February 10, 2012 / 12:40 PM / 6 years ago

FTSE falls as Greek debt deal wait goes on

* FTSE down 0.4 percent
    * Miners fall as Greece and China cloud demand outlook
    * Greeks' strike as EU ministers ask for more cuts
    * Barclays rises despite profit miss

    By David Brett	
    LONDON Feb 10 (Reuters) - Britain's top share index
was slightly lower on Friday, as weak China imports prompted a
bout of profit taking in the mining sector and as uncertainty
over a bailout for Greece dragged on.	
    The UK's benchmark index was down 24.08 points, or
0.4 percent at 5,871.39 by 1149 GMT, still hovering around
six-month highs.	
    Miners were the biggest weight on the index as
investors banked gains from a sector that had risen as much as
22 percent since the start of the year.	
    Appetite for mining companies has waned over the past week
in response to some mixed earnings and China consumption
concerns.	
    The pace of growth in China, the world's most voracious
consumer of commodities, remains a worry for investors and data
from the country, which showed crumbling imports for January,
stoked fears of a slowdown in demand. 	
    Miner Anglo American fell 2.5 percent as diamond
producer De Beers, of which Anglo owns 45 percent, reported a
dip in annual production and said it expected to continue to
rein in output growth in 2012. 	
    Greece's inability to agree terms acceptable to its
creditors to trigger a second bailout package also weighed on
the market.   	
    Greek workers went on strike against austerity measures on
Friday, docking ships and halting public transport, hours after
euro zone finance ministers said Athens needed to make more cuts
to convince them to release the bailout cash. 	
    "The market is starting to factor in continuing problems
with Greece and if it does default the belief is that it will be
contained, and central banks will standby ready to flood the
banks with liquidity," David Morrison, strategist at GFT Global,
said.	
    "Ultimately the problem of how the central banks will
eventually wind down their balance sheets is just a problem for
another day," he said.	
    	
    EARNINGS CONCERNS	
    European fourth-quarter earnings reports from the STOXX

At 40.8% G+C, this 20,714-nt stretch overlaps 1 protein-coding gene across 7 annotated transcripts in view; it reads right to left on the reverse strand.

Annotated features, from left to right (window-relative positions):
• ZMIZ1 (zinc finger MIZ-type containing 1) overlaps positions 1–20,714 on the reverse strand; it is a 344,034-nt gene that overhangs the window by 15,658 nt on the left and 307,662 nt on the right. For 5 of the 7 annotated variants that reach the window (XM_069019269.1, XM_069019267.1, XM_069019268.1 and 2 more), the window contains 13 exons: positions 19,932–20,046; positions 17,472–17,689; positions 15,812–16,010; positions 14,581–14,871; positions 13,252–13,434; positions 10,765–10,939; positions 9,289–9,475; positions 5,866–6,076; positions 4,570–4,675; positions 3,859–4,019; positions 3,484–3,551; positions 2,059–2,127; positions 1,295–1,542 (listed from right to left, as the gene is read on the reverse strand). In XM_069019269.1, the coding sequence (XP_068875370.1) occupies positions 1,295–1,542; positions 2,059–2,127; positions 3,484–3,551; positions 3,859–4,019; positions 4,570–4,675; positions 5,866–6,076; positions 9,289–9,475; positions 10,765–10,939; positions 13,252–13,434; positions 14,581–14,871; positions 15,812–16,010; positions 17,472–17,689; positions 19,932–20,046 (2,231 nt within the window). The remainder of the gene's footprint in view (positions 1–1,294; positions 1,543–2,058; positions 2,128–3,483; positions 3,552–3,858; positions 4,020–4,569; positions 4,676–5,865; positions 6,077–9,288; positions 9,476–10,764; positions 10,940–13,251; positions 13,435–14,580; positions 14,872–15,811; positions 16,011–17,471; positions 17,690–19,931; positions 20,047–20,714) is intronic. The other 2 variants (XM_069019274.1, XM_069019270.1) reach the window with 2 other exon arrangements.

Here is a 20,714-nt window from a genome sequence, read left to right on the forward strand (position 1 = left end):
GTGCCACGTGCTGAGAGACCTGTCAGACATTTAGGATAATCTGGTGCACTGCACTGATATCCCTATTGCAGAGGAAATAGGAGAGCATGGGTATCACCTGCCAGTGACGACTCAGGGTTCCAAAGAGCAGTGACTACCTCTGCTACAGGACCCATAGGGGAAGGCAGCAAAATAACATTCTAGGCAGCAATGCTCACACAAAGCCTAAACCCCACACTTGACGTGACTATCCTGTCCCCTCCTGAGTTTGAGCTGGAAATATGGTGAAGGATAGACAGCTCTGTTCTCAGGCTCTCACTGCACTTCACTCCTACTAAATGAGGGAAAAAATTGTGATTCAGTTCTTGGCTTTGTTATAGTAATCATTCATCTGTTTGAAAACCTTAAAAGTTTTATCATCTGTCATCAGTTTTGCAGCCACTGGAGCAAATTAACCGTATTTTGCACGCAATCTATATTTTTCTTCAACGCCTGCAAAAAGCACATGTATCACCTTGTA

Europe 600 are finely balanced, with energy firms
posting the biggest positive surprise so far and financials
lagging expectations by the biggest margin, Thomson Reuters
StarMine data to the Thursday close shows.	
    Cable and Wireless Communications shed 12.7 percent
after it warned that increasing competition and weak demand from
corporate clients had hit its business in Panama, taking the
shine off solid performances elsewhere. 	
    With risk appetite on the wane given the macro outlook,
banks were mainly lower, although Barclays
 bucked the weaker trend, up 2.3 percent albeit in
choppy trade, as it reported mixed results. 	
    The UK lender warned it may miss its medium-term
profitability target after its investment bank ended 2011 with
its worst quarter for three years. 	
    "Investors are for the moment giving the bank the benefit of
the doubt as a recovery play, such that on reflection the
general market view of the shares as a buy should remain
intact," said Richard Hunter, head of equities at Hargreaves
Lansdown Stockbrokers. 	
    For those looking for exposure to diversified financials in
the face of global macro uncertainty, Goldman Sachs recommended
UK asset managers over "market structure companies" as the
latter segment is set to suffer from the consequences of
continued bank deleveraging and tougher regulation. 	
    Accordingly, the broker downgraded inter-dealer broker Icap
 to "neutral" from "buy" - contributing to a 3.8 percent
fall in the shares, while it upgraded asset manager Schroders
 to "buy" from "neutral".	
    Another asset manager Man Group fell up to 3.3
percent, after recent gains and in tandem with other financials
including insurers, as macro concerns returned to the
fore.	
    With risk appetite among investors receding, defensives were
among the top performers. Drugmaker Shire rose 1.8
percent.	
    Deutsche Bank said it recommended highly-rated stocks whose
share price has performed well. 	
    The bank said its "Leaders" portfolio included a lot of
healthcare companies, which fitted well with its 'defensive
value' strategy, Deutsche's analysts said.	
    Next, which is viewed as a defensive stock in the
retail sector, climbed 1.8 percent as Deutsche bank raised its
rating on the firm to "buy" from "hold".	
    Next would have also received a boost from a fall in British
factory gate inflation to its lowest in more than a year in
January as input costs also rose at a much slower pace, data
showed. 	
    Wall Street futures pointed to a lower open in the United
States, ahead of December international Trade data at 1330 GMT.
Economists in a Reuters poll expect a trade deficit of $48.0
billion in December versus a deficit of $47.75 billion in
November. 	
    Preliminary figures from the Thomson Reuters/University of
Michigan Surveys of Consumers will be released at 1455 GMT.
February's preliminary consumer sentiment index is expected to
come in at 74.5 compared with a 75 reading in the final January
report.

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